Matthew Stewart, another former consultant, summarises his high-flying years in the industry by saying: "I felt like a snake oil salesman without snake oil." When he was sent into a company, he was told to use complex formulae to analyse the productivity of its staff, but he soon realised that the results were "nearly random... Similar results could have been achieved by having four monkeys throw darts at a few matrices." Yet, on this basis, he was taking a fortune in payments, and firing thousands of productive people.
The recession has given a fresh burst to this industry, as corporations beg to be told where to apply the leeches. The number of senior consultants has swollen by 10 per cent in the past year, while the number employed by local government has grown by 11 per cent.
But there is a growing body of academic research showing that the strategies pushed by these consultancies are in fact disastrous – and hasten the collapse of a company or service. Professor Wayne Cascio of the University of Colorado has studied the relative costs and benefits of POPing your workforce. Corporations and governments are receptive to the idea that the quickest, easiest way to save money is to fire workers. But Cascio has shown that, most of the time, the costs outweigh the gains. Obviously, you have immediately to find large amounts of redundancy and severance pay. But the costs don't stop there. Your workforce becomes very nervous – and a nervous workforce is dramatically less productive and less innovative. The best people leave. The service to the customer deteriorates – so they abandon you even more.
The facts backing this up are striking. The OECD has studied developed economies over a 20-year period, and it found labour productivity growth was much higher in the countries where it is hardest to fire people. The better you treat a workforce, the better they work. Professor Peter Cappelli studied 122 companies and found that lay-offs most often shrank their future profitability, instead of swelling it.
Yet this is the antithesis of the management consultancy mindset. Stewart says "consultants are the cattle prods of the modern corporation. The chief message to be communicated, in almost all situations, is that you will be expected to work much harder than you ever have before and your chances of losing your job are infinitely greater than you have ever imagined." It's a dark, dehumanised vision of workers as cogs in a machine – and it's been there from the beginning. Frederick Taylor, the founder of management consultancy, compared workers to "an intelligent gorilla" and said "our scheme does not ask for any initiative in a man. We do not care for his initiative."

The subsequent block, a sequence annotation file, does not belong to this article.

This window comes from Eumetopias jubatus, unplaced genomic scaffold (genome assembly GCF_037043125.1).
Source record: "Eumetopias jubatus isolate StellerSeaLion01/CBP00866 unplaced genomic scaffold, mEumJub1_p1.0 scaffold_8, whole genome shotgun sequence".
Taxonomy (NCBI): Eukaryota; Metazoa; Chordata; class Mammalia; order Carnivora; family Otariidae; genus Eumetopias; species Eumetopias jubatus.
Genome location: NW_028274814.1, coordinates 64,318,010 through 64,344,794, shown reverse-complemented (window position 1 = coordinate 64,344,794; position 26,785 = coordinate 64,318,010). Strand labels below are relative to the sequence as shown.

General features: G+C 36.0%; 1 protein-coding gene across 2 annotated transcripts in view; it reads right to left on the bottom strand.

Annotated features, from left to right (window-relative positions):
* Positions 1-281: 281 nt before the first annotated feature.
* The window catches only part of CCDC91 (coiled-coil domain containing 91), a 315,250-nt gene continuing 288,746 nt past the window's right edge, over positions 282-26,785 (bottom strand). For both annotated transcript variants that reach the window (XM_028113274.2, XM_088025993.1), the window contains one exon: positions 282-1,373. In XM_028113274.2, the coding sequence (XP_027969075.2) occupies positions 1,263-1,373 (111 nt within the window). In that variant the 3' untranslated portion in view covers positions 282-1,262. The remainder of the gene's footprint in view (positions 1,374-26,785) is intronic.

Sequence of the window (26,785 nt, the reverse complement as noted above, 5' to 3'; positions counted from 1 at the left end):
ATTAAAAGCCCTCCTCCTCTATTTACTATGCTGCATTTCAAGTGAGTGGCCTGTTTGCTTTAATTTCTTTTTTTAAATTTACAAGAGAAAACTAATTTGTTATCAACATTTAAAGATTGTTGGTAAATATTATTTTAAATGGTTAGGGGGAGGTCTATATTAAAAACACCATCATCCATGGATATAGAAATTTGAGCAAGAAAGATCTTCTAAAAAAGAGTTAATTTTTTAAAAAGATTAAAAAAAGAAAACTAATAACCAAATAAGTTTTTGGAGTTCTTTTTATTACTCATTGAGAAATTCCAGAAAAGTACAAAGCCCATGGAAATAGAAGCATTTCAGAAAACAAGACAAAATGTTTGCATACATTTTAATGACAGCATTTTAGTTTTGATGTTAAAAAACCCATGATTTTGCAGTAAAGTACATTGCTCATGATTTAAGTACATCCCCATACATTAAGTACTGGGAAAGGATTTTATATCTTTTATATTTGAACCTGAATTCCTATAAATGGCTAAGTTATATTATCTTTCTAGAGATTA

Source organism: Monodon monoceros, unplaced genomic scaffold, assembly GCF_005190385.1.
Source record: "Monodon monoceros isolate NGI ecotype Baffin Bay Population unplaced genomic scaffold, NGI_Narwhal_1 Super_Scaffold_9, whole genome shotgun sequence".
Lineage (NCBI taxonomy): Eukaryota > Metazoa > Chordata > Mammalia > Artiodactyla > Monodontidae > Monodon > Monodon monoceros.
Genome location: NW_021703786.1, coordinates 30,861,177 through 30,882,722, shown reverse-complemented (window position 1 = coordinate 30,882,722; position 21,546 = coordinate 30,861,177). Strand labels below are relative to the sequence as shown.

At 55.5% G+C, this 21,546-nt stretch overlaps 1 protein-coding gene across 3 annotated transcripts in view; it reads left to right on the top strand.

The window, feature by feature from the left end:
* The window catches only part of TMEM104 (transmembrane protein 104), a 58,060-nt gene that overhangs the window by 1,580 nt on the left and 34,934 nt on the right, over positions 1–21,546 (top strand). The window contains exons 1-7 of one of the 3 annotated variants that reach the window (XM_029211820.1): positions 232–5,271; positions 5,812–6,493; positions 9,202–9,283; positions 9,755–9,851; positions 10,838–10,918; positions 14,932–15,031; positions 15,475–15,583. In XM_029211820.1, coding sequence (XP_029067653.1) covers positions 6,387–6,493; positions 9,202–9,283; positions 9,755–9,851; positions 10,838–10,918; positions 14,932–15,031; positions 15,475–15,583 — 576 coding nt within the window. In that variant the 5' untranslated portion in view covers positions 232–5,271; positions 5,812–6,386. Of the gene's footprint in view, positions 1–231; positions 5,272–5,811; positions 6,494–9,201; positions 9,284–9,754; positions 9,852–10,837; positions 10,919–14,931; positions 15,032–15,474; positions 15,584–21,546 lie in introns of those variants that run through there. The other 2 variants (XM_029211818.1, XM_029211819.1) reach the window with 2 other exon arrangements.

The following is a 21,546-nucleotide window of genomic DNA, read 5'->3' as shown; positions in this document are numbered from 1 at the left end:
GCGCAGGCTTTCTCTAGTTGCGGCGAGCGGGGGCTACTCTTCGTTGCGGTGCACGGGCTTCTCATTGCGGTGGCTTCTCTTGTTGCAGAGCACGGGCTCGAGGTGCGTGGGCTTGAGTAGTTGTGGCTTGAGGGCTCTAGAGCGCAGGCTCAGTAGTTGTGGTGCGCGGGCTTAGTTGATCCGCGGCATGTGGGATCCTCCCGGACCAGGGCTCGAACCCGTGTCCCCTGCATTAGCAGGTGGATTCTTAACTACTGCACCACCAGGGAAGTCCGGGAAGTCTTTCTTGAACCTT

When challenged, the paltry evidence base of this industry soon becomes clear. Tom Peters, the author of management consultants' bible Excellence, snapped at an interviewer who asked about his way of analysing businesses: "Of course, we all know this is to some extent phoney baloney."
David Craig suggests a simple way to call their bluff. Insist that, from now on, all management consultants are paid by their results. If they promise greater productivity or higher sales, fine: don't pay them until it comes through. Today, almost no management consultancy works on this basis. If they did, they'd all be bankrupt.
And yet, and yet... you almost have to admire the rancid chutzpah of it. As the management consultant Bruce Henderson once sniggered: "Can you think of anything more improbable than taking the world's most successful firms and hiring people just fresh out of school and telling them how to run their businesses – and [getting them] to pay millions of pounds for this advice?" It's tempting to chuckle at the absurdity – until you realise the cack-handed consultants' scythe could come for you.
For further reading
'House of Lies: How Management Consultant Steal Your Watch and Then Tell You The Time', by Martin Kihn (Grand Central, 2005); 'The Management Myth: Why the Experts Keep Getting it Wrong', by Matthew Stewart (Norton, 2009)